So you keep seeing this funny little orange button dotted around websites together with phrases like “RSS” and “Feed”, but haven’t got a clue what it’s all about. Well fear no more, help is on hand…
Since its creation, the internet has expanded at an alarming rate, providing masses of information on any subject imaginable. There is now so much information available that it is difficult to collate and digest everything that you would like to. This is where a useful implementation of an existing internet technology has been developed, RSS or Really Simple Syndication, to make this process a little more manageable.
You probably have a collection of favourite websites that you frequently like to visit, keeping up to date with the latest news. RSS can automate this for you, by constantly monitoring your favourite websites and notifying you whenever a new article is available. You will get your latest news, direct to your desktop, as soon as it’s available, instead of having to continuously trawl through a list of websites. RSS is a bit like an electronic paperboy, automatically delivering news to your computer.
Feeding Your Information Habit
Websites offering this service are becoming increasingly popular, with one excellent example being the BBC news website. A website offering this service is said to offer an RSS feed or news feed. News feeds (or more commonly just called feeds) on such web pages are usually denoted by a small orange button as above. Older version of this button sometimes had RSS in white writing, although just to confuse things, the button sometimes had XML instead, and was blue!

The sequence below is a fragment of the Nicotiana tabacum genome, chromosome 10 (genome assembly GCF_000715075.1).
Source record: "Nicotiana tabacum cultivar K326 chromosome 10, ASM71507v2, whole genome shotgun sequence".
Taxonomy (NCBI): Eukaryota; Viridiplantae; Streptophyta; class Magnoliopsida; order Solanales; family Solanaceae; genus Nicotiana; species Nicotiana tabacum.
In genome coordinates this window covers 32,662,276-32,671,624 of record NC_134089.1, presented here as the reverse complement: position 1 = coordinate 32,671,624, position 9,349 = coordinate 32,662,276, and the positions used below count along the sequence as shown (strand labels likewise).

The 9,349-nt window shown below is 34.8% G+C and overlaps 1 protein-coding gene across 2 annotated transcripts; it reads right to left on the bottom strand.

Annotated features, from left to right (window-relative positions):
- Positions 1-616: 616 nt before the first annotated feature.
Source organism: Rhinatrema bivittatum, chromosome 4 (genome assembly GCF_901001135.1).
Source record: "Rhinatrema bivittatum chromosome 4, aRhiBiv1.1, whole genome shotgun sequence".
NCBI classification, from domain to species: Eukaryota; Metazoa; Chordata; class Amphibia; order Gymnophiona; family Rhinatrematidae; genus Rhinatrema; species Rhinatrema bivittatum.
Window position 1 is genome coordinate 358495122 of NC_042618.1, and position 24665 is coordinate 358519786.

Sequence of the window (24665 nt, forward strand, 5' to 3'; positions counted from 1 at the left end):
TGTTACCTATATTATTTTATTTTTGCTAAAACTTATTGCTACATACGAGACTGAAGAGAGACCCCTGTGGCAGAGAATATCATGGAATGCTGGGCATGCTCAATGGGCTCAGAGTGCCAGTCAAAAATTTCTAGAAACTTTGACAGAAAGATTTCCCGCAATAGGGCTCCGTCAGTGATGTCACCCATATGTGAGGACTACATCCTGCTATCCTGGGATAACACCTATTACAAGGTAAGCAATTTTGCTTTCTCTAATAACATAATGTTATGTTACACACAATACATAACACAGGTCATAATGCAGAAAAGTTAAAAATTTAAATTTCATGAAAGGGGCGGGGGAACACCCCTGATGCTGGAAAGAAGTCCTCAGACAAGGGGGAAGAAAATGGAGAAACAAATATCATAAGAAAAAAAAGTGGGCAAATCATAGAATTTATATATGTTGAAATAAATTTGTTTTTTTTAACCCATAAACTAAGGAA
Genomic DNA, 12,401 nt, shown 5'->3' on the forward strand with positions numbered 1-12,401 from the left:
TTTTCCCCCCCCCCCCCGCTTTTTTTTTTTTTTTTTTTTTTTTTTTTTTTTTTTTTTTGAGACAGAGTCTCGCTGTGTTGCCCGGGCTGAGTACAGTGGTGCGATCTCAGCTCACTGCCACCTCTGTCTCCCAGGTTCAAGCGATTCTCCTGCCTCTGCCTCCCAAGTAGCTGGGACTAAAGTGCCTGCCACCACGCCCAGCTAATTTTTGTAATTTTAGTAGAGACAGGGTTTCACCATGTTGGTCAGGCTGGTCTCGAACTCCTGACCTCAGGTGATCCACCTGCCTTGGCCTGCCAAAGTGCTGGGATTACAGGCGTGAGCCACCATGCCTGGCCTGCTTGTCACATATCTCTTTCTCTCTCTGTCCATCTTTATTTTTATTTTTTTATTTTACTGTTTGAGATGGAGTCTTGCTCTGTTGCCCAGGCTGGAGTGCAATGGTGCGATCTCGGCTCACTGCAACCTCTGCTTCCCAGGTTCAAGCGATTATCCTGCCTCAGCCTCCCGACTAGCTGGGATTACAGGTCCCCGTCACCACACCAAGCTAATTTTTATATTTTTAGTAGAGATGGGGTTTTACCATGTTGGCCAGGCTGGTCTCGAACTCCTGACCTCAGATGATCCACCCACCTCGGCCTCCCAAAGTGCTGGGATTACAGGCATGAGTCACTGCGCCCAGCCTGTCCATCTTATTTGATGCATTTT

Reading the News
To make use of RSS you will need to install special newsreader software on your computer. This software may run as a stand alone program, or may integrate with your current web browser or e-mail program.
If you try viewing an RSS news feed in a standard web browser, you may get unexpected results, often resembling computer code, as these links are designed to be used with special news reader applications as described above and not with web browsers.
Once you have installed a newsreader, you need to choose news feeds that you wish to subscribe to. This may vary depending on which newsreader you choose, but generally requires visiting your favourite website and clicking on the orange news feed button on the web page. Your newsreader software should then register this as one of your favourite news feeds and begin monitoring the feed for you.
RSS and Podcasting
RSS feeds are also the key technology powering the delivery of podcasts, allowing you to be alerted when a new podcast episode is available with a link to the podcast’s media file; typically an MP3 file.
Subscribing to News
You can subscribe to RSS feeds in a number of ways, including the following:
- Drag the orange RSS button into your News Reader
- Drag the URL of the RSS feed into your News Reader
- Cut and paste the URL of the RSS feed into your News Reader
If you’re appetite has been suitably whetted, and you fancy giving this new technology a shot, then the following list of different flavours of news reader should give you a good starting point:
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